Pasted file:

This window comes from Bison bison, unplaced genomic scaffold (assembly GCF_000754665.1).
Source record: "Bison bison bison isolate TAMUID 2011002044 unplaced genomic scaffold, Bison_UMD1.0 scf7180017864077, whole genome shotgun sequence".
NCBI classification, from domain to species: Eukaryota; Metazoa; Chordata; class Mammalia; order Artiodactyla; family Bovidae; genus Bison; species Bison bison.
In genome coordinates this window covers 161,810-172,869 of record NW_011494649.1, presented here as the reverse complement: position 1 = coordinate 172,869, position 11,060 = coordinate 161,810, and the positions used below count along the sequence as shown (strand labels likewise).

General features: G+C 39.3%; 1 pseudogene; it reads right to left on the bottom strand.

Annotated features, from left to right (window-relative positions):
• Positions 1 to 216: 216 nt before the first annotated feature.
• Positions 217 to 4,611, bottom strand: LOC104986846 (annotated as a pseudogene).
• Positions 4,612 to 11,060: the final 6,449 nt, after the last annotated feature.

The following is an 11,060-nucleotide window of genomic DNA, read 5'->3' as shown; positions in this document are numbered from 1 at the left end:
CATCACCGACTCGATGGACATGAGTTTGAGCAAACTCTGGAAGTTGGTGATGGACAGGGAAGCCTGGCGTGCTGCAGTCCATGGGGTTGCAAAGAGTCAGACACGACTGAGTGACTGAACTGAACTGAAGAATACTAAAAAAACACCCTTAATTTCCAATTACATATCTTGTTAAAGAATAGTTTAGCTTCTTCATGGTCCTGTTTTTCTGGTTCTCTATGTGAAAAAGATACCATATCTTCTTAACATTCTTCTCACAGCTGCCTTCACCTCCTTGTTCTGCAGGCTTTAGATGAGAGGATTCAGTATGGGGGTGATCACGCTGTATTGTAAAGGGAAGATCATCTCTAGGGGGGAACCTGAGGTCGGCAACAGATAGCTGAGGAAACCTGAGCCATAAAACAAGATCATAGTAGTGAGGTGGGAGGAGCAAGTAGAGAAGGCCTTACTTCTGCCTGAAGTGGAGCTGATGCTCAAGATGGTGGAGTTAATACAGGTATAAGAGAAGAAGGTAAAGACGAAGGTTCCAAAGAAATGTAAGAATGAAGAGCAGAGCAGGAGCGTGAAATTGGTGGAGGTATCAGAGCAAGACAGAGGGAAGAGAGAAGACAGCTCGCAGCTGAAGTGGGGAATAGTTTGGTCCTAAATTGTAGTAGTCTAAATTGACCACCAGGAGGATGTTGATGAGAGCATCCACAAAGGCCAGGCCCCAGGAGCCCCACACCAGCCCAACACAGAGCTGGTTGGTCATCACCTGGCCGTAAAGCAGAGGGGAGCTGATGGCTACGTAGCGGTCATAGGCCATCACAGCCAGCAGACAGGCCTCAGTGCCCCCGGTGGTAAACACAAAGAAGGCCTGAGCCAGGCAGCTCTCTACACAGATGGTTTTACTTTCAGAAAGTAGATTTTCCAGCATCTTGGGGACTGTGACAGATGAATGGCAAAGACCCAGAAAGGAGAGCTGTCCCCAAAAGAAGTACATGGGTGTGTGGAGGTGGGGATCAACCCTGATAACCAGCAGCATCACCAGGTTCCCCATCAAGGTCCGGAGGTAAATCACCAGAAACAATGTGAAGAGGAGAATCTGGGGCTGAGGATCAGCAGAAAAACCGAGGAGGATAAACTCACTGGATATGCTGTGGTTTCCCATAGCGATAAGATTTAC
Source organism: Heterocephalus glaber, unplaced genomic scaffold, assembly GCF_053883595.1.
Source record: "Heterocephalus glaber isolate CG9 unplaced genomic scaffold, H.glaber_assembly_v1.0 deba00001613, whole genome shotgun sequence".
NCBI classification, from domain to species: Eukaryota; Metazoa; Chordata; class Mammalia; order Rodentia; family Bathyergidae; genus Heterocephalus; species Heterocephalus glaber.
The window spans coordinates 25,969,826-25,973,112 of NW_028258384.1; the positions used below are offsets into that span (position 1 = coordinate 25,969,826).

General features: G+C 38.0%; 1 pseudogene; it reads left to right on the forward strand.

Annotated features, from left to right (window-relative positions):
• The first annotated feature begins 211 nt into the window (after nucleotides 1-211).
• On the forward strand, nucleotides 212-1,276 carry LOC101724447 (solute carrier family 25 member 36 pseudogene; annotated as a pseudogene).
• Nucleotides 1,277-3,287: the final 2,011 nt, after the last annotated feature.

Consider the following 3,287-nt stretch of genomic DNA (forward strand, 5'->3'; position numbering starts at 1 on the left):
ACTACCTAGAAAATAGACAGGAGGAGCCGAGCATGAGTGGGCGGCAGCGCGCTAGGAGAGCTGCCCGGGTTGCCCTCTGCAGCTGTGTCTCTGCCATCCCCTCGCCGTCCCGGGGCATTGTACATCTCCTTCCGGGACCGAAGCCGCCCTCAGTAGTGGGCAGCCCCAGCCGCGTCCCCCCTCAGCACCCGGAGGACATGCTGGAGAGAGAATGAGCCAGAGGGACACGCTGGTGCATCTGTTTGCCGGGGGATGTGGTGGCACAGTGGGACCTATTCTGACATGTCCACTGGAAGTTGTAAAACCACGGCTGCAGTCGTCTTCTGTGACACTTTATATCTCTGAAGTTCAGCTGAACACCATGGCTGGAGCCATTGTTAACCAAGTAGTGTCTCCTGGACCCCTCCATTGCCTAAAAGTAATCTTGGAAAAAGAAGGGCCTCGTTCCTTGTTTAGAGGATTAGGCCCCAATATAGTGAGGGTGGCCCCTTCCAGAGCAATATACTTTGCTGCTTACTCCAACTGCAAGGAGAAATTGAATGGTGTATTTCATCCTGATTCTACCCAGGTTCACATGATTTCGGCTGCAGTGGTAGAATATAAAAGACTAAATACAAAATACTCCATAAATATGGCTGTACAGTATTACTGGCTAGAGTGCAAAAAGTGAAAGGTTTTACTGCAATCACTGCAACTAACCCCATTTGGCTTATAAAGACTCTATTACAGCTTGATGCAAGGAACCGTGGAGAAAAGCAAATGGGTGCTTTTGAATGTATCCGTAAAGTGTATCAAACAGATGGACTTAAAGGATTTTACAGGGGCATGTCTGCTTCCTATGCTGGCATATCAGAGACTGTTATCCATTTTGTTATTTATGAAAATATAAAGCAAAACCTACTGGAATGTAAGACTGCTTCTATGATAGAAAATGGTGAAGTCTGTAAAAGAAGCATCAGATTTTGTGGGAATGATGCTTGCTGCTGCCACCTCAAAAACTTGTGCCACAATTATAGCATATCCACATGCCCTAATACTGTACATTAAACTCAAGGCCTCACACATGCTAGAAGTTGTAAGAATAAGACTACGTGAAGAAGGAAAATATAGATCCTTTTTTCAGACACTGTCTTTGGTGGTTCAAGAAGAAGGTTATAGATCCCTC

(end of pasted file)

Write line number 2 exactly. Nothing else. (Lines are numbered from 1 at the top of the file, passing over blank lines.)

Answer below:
Source record: "Bison bison bison isolate TAMUID 2011002044 unplaced genomic scaffold, Bison_UMD1.0 scf7180017864077, whole genome shotgun sequence".